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August 23, 2023

Work After Birth: Transitioning Back Into the Workforce

By Bumo

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By Molly Nourmand, LMFT

The phrase going back to work after you become a parent feels similar to the adage “get your body back.” There is no going back per se because you are different. Sure, you may sit at the same desk and may eventually wear the same pre-baby work attire, but you are forever changed. So what do you do about it? 

If You Have a Job and Are Planning to Return to It

The strange thing about returning to work after you have a child–and are one of the fortunate ones in the U.S. to receive a humane maternity leave–is that your co-workers are more or less the same; however, you have completely transformed. Granted, things look different post-pandemic (i.e. some parents may be doing paid work from home), yet it is still a big transition. Here are some tips for making it smoother:

  • Dip into your work email before your first day back, so that you’re not super overwhelmed upon your return.

  • If you are feeding your baby from your body and physically go into an office–even a few days per week–keep an extra pump there. If you have insurance, then your plan should cover a pump.
  • If you are not self-employed, then I would encourage you to ask your employer for what will be most supportive for you during this adjustment. Some examples: 1.) an option to work from home a few days per week; 2.) if you are a full-time employee, then ask to start back part-time initially; 3.) a parent-friendly schedule indefinitely (i.e. in an office/ available online 9am-3pm, then complete the other two hours when you’re able to.
  • Carve out some time to revise your work wardrobe before returning to the office–even if you’re working from home. No one will know what type of bottoms you have on (if any), but dopamine dressing is said to boost your mood. Having a baby is a huge identity shift–and for some, a crisis–so we need our clothes to reflect the new us.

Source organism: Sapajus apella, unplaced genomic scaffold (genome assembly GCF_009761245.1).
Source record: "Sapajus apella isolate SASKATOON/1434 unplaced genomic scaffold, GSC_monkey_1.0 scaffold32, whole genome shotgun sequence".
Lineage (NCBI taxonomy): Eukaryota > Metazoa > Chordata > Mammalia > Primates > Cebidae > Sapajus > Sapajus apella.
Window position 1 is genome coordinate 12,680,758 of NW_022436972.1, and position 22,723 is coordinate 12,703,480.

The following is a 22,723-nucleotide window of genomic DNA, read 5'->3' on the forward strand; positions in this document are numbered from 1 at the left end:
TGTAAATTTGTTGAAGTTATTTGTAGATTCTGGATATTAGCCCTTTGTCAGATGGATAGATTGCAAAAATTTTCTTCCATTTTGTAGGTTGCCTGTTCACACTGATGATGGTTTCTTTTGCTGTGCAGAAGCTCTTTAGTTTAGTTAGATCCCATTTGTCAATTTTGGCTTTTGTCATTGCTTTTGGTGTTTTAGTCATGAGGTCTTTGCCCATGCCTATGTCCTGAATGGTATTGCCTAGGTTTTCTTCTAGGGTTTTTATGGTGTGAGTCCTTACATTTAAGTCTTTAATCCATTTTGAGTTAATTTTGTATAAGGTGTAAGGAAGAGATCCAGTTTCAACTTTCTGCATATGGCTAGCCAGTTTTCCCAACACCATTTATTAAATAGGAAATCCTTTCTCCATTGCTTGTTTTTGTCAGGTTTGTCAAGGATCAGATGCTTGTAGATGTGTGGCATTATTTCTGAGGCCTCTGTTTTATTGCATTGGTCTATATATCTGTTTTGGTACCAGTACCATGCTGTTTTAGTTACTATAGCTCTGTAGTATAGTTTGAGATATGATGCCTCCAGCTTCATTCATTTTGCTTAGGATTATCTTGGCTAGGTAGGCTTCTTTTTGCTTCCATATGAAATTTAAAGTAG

For more tips, check out the book The Fifth Trimester by Lauren Brody Smith.

To Work or Not to Work (if you are privileged enough to ask yourself this question)

Even if you are clairvoyant, you will not know what it feels like to be a mother until you are one. In the past six years of ushering women into parenthood, I have seen some mothers who cannot wait to return to paid work (and feel guilty about it of course), others who are trying to figure out how to be home with their child(ren), as well as those who are somewhere in the middle–perhaps hungry for a new career path and/or a desire for something more flexible to mesh with their changing priorities.
What I often impart to my clients is to get honest with yourself about what type of mom you are, and then if possible, have the courage to design your life to be in alignment with your truth.
There is also a trend of putting motherhood on the resume. In other words, instead of having to explain the gap in paid employment to future employers, you highlight your assets of being the CEO of your home. Unfortunately, there is a myth that mothers aren’t desirable employees because of “mom brain,” for example. And yet in my experience, mothers tend to be problem solvers, creative, efficient, and have high Emotional Intelligence.

Birthing a New Career

I was already a Psychotherapist when I had my daughter, but I was working at a drug and alcohol treatment center. I was passionate about my job, however, as my maternity leave and then FMLA coverage dwindled, I was still not ready to return. I was in the throes of postpartum depression and was having trouble taking care of myself and my baby, so I did not feel like I had the capacity to care for others. I had the privilege of quitting that job until I felt ready to put on my therapist hat again. In addition, due to the mental health issues I was experiencing, it was at that time that I felt called to help new mothers. It was at that time that my company Life After Birth® was born.  What happened to me happens to others–motherhood can yield a new career path. Just like our babies outgrow our wombs, we outgrow older versions of ourselves, too. 

About the Author, Molly Nourmand

Molly Nourmand, LMFT of Los Angeles-based Psychoterapist and Founder of Life After Birth

Molly Nourmand, LMFT is a Los Angeles-based Psychotherapist and Founder of Life After Birth®. They provide 1:1, couples + group therapy for expectant + new parents. 

Need flexible, on-demand child care? Check out Bumo’s network of vetted providers near you at www.bumo.com

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